Troubleshooting is more of an art than a science. That’s a polite way of saying that troubleshooting involves a lot of trial and error and doesn’t always work. By the time you’re troubleshooting, something’s already broken and it’s not working the way it should. If you ask for advice, you’ll probably get some obvious suggestion, even the one you’ve already tried, and your would-be savior may shrug and say, “That should have worked.”
If you’ve ever owned a luxury car, you’ve experienced “platinum service”—and the price that goes with it. But if you’ve extensively modified your car with aftermarket parts and you take it to the dealer for engine work, you will find it hard to get warranty service on your customizations.
The same goes for the iPhone. Walk into an Apple Retail Store Genius Bar and ask them if you can upgrade the firmware on your stock iPhone, and you’ll have no problem. Ask them how to rejailbreak your phone so you can continue to use it on T-Mobile after you upgraded to the Beta 3.1b firmware with cut-and-paste that you got off Pirate Bay, and you’ll get the iColdShoulder.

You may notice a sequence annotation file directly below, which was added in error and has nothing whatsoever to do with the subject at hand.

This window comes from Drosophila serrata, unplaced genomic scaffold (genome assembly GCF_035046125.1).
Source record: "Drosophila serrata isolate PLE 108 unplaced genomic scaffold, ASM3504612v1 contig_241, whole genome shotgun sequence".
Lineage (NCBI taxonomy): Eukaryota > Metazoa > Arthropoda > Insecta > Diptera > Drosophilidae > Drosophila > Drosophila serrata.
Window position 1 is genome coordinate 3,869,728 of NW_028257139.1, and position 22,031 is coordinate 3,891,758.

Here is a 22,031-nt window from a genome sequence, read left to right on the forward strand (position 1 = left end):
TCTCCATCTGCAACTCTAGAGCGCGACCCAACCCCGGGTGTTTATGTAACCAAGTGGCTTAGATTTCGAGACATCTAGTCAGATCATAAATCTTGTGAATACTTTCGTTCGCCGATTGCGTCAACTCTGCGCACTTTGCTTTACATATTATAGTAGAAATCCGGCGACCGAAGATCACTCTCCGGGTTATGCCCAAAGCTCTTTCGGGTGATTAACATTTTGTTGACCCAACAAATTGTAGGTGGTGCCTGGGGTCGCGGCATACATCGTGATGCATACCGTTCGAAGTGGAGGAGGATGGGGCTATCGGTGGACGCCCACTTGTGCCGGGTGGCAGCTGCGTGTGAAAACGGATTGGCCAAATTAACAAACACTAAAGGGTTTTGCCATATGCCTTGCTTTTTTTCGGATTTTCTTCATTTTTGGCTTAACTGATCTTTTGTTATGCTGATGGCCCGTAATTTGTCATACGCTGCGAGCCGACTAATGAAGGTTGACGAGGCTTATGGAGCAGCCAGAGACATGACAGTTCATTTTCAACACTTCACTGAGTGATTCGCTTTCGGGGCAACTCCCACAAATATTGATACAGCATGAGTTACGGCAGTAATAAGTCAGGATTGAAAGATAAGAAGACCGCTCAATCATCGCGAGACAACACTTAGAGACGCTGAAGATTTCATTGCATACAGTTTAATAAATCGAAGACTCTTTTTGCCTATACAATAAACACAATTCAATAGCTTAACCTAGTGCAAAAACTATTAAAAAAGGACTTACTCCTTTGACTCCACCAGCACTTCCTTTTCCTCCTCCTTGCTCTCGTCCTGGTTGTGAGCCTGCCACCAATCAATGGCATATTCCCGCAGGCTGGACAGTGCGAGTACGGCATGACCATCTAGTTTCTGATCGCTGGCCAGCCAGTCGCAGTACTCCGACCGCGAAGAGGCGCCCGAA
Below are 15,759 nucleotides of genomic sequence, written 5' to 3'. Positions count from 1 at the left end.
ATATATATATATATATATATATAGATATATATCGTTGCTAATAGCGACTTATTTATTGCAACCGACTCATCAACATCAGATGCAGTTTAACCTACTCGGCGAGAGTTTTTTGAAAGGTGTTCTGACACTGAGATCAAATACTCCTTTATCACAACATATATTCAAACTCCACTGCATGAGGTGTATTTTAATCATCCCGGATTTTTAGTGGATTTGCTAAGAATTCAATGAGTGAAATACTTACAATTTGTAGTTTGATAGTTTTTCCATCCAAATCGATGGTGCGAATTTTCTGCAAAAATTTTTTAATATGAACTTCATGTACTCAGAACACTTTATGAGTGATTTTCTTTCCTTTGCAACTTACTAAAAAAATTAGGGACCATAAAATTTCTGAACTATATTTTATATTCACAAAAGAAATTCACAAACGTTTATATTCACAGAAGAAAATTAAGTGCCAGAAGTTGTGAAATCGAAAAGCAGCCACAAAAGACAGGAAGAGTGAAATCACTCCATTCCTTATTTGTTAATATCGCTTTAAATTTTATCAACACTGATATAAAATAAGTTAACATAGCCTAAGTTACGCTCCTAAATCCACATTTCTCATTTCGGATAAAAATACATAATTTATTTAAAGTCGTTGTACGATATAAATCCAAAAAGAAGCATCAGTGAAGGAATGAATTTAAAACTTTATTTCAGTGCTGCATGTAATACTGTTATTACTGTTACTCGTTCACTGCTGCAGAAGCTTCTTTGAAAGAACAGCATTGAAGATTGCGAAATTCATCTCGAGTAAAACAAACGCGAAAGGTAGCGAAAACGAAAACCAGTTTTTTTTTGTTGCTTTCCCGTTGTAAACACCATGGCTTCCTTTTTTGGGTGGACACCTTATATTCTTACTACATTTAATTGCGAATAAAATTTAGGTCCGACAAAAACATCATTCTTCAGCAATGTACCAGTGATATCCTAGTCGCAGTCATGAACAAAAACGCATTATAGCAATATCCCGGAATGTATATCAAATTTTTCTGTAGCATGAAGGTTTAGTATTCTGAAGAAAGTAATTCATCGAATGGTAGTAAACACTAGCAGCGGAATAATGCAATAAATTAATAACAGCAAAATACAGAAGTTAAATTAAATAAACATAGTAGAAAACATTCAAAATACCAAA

This chapter presents the self-help and community support that you can get for your hacked iPhone. Some of these tools are basic—and similar to what you’ll get if you step through the troubleshooting steps on Apple.com. But Apple’s advice doesn’t take into account the system-wide skinning you’ve done—not to mention other wild things you might have done, ...